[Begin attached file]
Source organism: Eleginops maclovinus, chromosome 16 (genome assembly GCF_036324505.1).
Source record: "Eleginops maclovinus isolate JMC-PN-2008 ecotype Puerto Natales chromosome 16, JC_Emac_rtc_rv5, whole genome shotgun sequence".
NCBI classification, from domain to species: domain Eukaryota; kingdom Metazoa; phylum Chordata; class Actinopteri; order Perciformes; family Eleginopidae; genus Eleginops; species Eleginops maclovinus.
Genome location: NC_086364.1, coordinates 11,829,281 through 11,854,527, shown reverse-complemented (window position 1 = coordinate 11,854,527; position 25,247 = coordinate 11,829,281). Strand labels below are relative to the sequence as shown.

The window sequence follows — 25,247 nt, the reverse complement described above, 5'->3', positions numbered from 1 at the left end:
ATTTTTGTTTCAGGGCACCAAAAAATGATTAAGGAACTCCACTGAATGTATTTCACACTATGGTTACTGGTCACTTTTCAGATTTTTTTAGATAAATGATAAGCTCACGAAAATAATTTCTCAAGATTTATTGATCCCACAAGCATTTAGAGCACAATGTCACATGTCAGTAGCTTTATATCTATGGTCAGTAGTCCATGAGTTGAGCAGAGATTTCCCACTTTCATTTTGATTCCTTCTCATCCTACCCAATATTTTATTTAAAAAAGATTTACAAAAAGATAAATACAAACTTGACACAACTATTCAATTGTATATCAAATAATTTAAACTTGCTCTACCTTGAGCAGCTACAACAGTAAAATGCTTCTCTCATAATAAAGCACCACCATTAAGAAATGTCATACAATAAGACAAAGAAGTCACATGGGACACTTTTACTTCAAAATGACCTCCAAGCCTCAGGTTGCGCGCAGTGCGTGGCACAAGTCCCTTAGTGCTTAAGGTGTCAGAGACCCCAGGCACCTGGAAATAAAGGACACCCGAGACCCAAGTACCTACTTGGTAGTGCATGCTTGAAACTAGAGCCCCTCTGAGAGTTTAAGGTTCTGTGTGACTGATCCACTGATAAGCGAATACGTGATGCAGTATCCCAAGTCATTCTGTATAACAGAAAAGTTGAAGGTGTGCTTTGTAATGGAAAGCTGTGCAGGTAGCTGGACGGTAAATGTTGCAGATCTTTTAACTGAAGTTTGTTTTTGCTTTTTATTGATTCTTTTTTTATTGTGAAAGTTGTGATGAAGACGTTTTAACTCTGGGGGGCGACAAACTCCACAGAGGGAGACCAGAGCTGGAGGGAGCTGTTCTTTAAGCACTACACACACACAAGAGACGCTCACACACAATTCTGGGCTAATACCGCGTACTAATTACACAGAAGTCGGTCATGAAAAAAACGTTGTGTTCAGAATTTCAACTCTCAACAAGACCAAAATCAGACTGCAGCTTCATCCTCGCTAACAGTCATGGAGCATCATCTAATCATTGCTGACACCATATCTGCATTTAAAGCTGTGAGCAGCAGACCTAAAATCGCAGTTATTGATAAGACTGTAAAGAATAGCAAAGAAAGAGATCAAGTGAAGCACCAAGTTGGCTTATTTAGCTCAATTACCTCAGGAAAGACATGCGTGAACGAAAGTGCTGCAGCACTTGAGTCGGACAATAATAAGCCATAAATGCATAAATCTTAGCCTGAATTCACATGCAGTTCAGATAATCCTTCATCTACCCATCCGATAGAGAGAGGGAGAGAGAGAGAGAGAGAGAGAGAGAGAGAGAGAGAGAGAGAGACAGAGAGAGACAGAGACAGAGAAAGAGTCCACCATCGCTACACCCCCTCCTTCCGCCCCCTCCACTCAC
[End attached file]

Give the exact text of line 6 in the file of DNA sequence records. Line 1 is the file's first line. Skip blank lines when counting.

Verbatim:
ATTTTTGTTTCAGGGCACCAAAAAATGATTAAGGAACTCCACTGAATGTATTTCACACTATGGTTACTGGTCACTTTTCAGATTTTTTTAGATAAATGATAAGCTCACGAAAATAATTTCTCAAGATTTATTGATCCCACAAGCATTTAGAGCACAATGTCACATGTCAGTAGCTTTATATCTATGGTCAGTAGTCCATGAGTTGAGCAGAGATTTCCCACTTTCATTTTGATTCCTTCTCATCCTACCCAATATTTTATTTAAAAAAGATTTACAAAAAGATAAATACAAACTTGACACAACTATTCAATTGTATATCAAATAATTTAAACTTGCTCTACCTTGAGCAGCTACAACAGTAAAATGCTTCTCTCATAATAAAGCACCACCATTAAGAAATGTCATACAATAAGACAAAGAAGTCACATGGGACACTTTTACTTCAAAATGACCTCCAAGCCTCAGGTTGCGCGCAGTGCGTGGCACAAGTCCCTTAGTGCTTAAGGTGTCAGAGACCCCAGGCACCTGGAAATAAAGGACACCCGAGACCCAAGTACCTACTTGGTAGTGCATGCTTGAAACTAGAGCCCCTCTGAGAGTTTAAGGTTCTGTGTGACTGATCCACTGATAAGCGAATACGTGATGCAGTATCCCAAGTCATTCTGTATAACAGAAAAGTTGAAGGTGTGCTTTGTAATGGAAAGCTGTGCAGGTAGCTGGACGGTAAATGTTGCAGATCTTTTAACTGAAGTTTGTTTTTGCTTTTTATTGATTCTTTTTTTATTGTGAAAGTTGTGATGAAGACGTTTTAACTCTGGGGGGCGACAAACTCCACAGAGGGAGACCAGAGCTGGAGGGAGCTGTTCTTTAAGCACTACACACACACAAGAGACGCTCACACACAATTCTGGGCTAATACCGCGTACTAATTACACAGAAGTCGGTCATGAAAAAAACGTTGTGTTCAGAATTTCAACTCTCAACAAGACCAAAATCAGACTGCAGCTTCATCCTCGCTAACAGTCATGGAGCATCATCTAATCATTGCTGACACCATATCTGCATTTAAAGCTGTGAGCAGCAGACCTAAAATCGCAGTTATTGATAAGACTGTAAAGAATAGCAAAGAAAGAGATCAAGTGAAGCACCAAGTTGGCTTATTTAGCTCAATTACCTCAGGAAAGACATGCGTGAACGAAAGTGCTGCAGCACTTGAGTCGGACAATAATAAGCCATAAATGCATAAATCTTAGCCTGAATTCACATGCAGTTCAGATAATCCTTCATCTACCCATCCGATAGAGAGAGGGAGAGAGAGAGAGAGAGAGAGAGAGAGAGAGAGAGAGAGAGAGACAGAGAGAGACAGAGACAGAGAAAGAGTCCACCATCGCTACACCCCCTCCTTCCGCCCCCTCCACTCAC